Newsflashes

21 April, 2009
The Independent Electoral Commission (IEC) is investigating how thousands of ballot papers were found strewn across a road in Mpumalanga. IEC chief electoral officer, Pansy Tlakula, points out that an investigation was underway to discover how the papers were waylaid. Tlakula states that, “We have an established protocol for transporting ballot papers so we don’t know how this happened."
20 April, 2009
The United Nations (UN) secretary-general, Ban Ki-Moon, says he is "profoundly disappointed" at the decision by some Western countries to boycott the UN review conference while all forms of racism persist. Ban points out that, "We speak of finding a new unity as times demand. Yet we remain weak and divided and stuck in old ways.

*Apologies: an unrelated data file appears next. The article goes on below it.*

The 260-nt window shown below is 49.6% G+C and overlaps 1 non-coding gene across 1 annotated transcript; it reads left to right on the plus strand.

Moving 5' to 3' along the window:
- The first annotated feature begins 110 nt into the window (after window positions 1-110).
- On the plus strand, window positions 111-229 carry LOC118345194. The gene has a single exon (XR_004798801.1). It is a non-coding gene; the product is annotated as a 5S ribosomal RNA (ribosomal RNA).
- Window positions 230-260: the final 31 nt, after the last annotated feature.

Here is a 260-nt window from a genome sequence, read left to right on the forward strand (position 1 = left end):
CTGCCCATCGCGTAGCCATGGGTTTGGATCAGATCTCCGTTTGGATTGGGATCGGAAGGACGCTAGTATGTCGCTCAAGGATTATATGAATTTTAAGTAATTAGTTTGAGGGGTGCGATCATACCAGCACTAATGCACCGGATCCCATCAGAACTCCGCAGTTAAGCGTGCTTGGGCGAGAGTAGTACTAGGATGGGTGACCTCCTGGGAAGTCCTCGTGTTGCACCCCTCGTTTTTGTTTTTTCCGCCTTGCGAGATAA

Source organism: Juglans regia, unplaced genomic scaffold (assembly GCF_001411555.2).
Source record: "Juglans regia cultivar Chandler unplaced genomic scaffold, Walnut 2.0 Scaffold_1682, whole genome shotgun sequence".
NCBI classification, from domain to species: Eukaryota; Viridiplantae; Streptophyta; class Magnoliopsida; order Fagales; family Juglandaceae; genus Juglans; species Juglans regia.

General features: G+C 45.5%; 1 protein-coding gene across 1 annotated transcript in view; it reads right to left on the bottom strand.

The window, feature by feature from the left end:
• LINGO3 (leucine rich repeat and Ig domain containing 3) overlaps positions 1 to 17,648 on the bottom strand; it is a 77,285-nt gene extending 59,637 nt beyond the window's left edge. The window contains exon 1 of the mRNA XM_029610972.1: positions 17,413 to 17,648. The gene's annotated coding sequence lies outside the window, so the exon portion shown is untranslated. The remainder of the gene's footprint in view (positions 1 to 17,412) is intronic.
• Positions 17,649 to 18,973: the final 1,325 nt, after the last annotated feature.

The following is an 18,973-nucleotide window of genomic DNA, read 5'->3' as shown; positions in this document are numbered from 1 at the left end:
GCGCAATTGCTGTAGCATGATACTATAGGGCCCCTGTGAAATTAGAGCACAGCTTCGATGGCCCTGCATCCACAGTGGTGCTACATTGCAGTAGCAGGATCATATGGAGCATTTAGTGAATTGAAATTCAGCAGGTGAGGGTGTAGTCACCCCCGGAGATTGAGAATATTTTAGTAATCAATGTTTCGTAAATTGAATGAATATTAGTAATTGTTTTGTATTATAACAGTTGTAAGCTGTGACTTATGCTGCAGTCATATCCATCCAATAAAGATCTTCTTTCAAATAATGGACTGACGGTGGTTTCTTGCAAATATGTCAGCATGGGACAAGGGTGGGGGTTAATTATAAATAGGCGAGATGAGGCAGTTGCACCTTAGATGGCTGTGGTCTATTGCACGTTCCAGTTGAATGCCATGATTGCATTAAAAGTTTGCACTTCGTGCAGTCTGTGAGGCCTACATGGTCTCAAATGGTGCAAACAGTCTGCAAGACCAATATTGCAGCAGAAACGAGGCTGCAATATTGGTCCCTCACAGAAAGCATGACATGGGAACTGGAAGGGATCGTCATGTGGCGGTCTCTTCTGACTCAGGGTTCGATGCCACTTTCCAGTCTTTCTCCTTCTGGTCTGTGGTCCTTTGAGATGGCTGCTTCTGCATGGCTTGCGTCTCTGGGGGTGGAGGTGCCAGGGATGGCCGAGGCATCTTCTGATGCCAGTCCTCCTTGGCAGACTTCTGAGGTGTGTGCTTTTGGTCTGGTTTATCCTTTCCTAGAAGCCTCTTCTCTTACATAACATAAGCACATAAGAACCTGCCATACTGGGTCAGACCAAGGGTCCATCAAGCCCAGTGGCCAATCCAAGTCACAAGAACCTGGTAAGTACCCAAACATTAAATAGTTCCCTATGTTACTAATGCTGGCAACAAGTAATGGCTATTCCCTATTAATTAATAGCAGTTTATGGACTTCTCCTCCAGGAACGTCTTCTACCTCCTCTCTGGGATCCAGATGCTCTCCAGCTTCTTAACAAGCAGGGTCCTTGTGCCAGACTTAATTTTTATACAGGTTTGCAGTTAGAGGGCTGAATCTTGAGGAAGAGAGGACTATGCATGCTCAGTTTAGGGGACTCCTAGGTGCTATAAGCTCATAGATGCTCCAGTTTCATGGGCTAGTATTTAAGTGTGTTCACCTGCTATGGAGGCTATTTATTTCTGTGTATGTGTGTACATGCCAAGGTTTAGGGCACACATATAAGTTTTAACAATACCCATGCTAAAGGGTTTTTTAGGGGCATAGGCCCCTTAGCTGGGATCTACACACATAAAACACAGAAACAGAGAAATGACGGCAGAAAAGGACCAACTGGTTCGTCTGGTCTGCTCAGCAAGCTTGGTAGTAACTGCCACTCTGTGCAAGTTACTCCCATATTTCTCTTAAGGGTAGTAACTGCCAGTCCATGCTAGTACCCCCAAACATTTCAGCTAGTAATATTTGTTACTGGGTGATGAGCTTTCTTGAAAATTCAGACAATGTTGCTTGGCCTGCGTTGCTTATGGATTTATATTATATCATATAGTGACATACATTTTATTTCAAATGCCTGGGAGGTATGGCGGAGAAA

20 April, 2009
The South African Broadcasting Corporation (SABC) Board has passed a vote of no confidence against its chairperson, Kanyisiwe Mkhonza. Some board members have asked Mkhonza to resign after she was accused of being at the centre of the controversies that have pushed the SABC to the brink of collapse. "Board members met two weeks ago to tell her that they think she should go, in the interests of ensuring (that) the organisation is able to rise from the crisis," says one board member.
17 April, 2009
Amid a furore over the news of a decline in South Africa's unemployment rate to 21.9 percent, Statistics South Africa (Stats SA) says that the lower rate is statistically correct. Executive manager of Household Labour Market Statistics at Stats SA, Yandiswa Mpetsheni, points out that it is only construction growth of eight percent, 0.9 and 0.4 percent across the Quarterly Employment Statistics, Gross Domestic Product and quarter labour force survey that is statistically significant.